Do you have potential clients who are unsure if homeownership is right for them? Despite the many benefits of owning a home, there are still some people who, for financial or life stage reasons, should hold off on becoming homeowners! Share the below flowchart, “Am I Ready to Buy a House?” on your website or social media accounts to help your leads decide if they’re ready to buy a home.

To further help your potential clients, I’ve listed some important questions and facts below this flowchart that touch on the following topics:

  • Questions aspiring homeowners must ask themselves. (These are more detailed versions of the questions asked in the flowchart.)
  • The benefits of homeownership – why buying is better than renting.
  • Compromises to refrain from making when buying a home.

Feel free to share these points with your potential clients as well!

Find out if you are ready to buy a home with this quick and easy flowchart

7 Questions for Aspiring Homeowners

All aspiring homeowners should ask themselves these seven questions before beginning the home-buying process.

“Are You Ready to Settle Down in This Community?”

Here are some questions you should ask yourself about the community you’re considering:

  • Will traffic levels and transportation options in this community make for an easy commute?
  • Am I comfortable with the crime rate in this community?
  • Does this community have the dining, shopping and nightlife options I want?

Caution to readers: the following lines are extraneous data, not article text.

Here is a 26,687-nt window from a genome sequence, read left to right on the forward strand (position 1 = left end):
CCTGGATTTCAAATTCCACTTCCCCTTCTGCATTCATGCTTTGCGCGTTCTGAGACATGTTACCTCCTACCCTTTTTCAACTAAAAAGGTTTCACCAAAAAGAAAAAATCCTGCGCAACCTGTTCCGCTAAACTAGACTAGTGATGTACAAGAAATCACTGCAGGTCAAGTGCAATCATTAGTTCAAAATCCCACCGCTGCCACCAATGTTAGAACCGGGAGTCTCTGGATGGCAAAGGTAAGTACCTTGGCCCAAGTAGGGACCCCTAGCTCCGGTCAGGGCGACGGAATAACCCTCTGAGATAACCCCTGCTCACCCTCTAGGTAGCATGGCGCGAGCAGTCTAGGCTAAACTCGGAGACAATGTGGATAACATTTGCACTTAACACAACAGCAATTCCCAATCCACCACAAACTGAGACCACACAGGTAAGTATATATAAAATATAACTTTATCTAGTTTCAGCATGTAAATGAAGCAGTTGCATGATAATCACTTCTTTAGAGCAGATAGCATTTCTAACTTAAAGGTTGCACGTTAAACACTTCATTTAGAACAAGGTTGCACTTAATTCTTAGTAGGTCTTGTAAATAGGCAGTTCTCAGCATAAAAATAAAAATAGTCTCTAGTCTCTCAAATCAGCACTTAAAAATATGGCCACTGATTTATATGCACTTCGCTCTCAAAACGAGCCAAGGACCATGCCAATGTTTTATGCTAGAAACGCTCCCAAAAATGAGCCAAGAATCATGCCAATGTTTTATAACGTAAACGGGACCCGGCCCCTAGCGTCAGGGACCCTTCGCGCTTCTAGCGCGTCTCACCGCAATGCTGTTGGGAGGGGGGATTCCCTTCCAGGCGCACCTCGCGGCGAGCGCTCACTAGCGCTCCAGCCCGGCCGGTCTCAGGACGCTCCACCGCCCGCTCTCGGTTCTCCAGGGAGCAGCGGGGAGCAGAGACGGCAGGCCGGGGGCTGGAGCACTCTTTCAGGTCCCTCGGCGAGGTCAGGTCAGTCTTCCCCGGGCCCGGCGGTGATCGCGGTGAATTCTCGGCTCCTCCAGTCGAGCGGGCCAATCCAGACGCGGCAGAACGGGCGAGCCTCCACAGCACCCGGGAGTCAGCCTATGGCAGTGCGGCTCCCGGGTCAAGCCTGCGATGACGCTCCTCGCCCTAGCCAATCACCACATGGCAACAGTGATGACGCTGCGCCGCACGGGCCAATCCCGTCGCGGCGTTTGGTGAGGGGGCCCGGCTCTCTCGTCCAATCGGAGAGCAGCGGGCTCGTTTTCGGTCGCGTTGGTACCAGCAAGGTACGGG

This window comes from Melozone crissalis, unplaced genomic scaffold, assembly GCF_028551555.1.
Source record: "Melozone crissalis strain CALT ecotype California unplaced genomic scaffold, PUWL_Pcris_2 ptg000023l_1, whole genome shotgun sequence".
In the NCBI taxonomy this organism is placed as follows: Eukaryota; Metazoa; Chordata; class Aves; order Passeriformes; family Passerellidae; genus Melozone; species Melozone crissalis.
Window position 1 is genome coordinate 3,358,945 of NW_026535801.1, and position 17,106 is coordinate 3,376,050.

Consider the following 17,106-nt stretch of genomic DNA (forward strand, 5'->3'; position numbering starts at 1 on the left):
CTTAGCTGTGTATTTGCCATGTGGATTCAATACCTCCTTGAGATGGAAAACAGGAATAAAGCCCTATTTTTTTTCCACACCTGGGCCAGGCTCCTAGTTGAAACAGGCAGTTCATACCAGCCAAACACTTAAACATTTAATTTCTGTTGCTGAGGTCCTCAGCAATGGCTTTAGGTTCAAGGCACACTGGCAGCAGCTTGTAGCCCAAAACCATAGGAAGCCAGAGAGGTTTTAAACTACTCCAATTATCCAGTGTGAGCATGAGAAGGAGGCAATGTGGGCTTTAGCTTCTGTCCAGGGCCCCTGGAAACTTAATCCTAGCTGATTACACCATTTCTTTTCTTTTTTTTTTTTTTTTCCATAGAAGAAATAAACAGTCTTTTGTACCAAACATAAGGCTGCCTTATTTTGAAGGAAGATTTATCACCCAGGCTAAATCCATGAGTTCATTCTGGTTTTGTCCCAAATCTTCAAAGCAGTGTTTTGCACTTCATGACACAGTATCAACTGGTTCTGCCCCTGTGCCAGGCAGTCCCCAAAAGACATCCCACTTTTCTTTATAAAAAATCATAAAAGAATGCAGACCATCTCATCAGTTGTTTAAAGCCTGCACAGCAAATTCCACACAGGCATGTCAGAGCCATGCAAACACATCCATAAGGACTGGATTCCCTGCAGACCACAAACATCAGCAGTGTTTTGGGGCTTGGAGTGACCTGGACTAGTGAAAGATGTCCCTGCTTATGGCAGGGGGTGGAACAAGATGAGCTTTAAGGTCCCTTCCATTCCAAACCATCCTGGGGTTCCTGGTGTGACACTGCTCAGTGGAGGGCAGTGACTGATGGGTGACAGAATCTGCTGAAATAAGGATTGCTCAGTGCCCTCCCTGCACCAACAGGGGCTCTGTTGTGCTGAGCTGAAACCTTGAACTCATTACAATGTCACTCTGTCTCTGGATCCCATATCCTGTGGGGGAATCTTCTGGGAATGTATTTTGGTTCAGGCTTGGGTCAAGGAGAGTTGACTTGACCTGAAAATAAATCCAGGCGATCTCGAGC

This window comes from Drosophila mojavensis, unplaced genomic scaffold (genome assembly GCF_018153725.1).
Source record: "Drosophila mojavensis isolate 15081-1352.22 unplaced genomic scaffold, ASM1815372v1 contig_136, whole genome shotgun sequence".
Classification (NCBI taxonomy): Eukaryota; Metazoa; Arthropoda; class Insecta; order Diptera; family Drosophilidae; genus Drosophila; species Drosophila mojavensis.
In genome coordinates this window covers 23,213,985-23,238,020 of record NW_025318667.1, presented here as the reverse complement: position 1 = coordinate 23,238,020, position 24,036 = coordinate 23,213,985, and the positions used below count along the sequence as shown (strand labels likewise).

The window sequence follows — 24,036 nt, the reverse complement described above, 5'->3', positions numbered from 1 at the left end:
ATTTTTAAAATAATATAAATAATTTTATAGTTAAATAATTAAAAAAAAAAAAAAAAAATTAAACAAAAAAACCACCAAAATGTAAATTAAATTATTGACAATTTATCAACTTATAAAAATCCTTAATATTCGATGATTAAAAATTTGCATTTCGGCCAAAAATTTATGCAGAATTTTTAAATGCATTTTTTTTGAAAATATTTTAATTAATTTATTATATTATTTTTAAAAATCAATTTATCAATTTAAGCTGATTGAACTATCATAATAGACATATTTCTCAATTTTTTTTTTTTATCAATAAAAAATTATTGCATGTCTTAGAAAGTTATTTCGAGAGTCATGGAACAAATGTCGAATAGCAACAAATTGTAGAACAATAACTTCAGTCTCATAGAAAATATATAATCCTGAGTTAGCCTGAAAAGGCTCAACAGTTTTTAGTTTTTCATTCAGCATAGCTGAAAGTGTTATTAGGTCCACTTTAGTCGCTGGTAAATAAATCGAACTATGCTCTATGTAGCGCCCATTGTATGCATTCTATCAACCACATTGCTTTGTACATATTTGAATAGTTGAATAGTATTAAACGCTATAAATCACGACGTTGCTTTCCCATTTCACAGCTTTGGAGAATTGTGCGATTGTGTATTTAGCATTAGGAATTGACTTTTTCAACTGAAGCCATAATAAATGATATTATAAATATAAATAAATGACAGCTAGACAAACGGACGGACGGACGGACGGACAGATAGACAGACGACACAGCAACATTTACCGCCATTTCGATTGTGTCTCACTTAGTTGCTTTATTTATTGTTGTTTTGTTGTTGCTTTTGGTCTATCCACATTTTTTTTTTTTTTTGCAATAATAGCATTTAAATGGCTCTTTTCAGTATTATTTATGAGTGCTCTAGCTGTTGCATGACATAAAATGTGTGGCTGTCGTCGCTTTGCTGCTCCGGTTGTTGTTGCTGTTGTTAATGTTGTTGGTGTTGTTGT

• Does this community have good schools?

“Do You Know How Your Family and Career Will Develop?”

Before getting serious about buying a home, predict how your family will develop in the coming years. If it is likely that your family may change (e.g., you get married and begin having children), you may want to hold off on buying a home until you can confidently select one large enough.

Careers can alter people’s lives just as family changes can. If a career change is likely, or your career may cause you to move out of state, forgo buying a home until it allows you to be more settled.

“Are You Happy With Your Job?”

Do you hate your job? Are you on the verge of getting laid off? Is your employer having financial troubles that could result in bankruptcy?

If you answered yes to any of the above questions, it would be wise to hold off on becoming a homeowner. Unless you have a trust fund or generous benefactors, you will need a steady stream of income if you want to pay off your mortgage. Make sure you have job security before starting the home-buying process! (While this statement also applies to renters, mortgage payments tend to be considerably higher than rents; if income is required for renting, that statement is doubly true for homeownership.)

“Are You Finished With Your Education?”

Much can be said about the advantages of furthering your education, but if you intend on buying a home anytime soon, going back to school may not be wise. Simultaneously paying for a college education and a new home will eat up all but the largest of incomes – even without taking other expenses into account. So, even if you are able to work and continue your education at the same time, buying a home before ruling out going back to school could result in a considerable strain on your budget!

“Are You Capable of Being Your Own Landlord?”

There are no work orders for homeowners. By signing the closing documents, new homeowners are also signing themselves up for the following responsibilities formerly taken care of by their landlords:

  • Servicing appliances like heaters, water heaters, washing machines, etc.
  • Making repairs to drywall, windows, doors and plumbing.
  • Painting interior and exterior walls.
  • Cleaning gutters.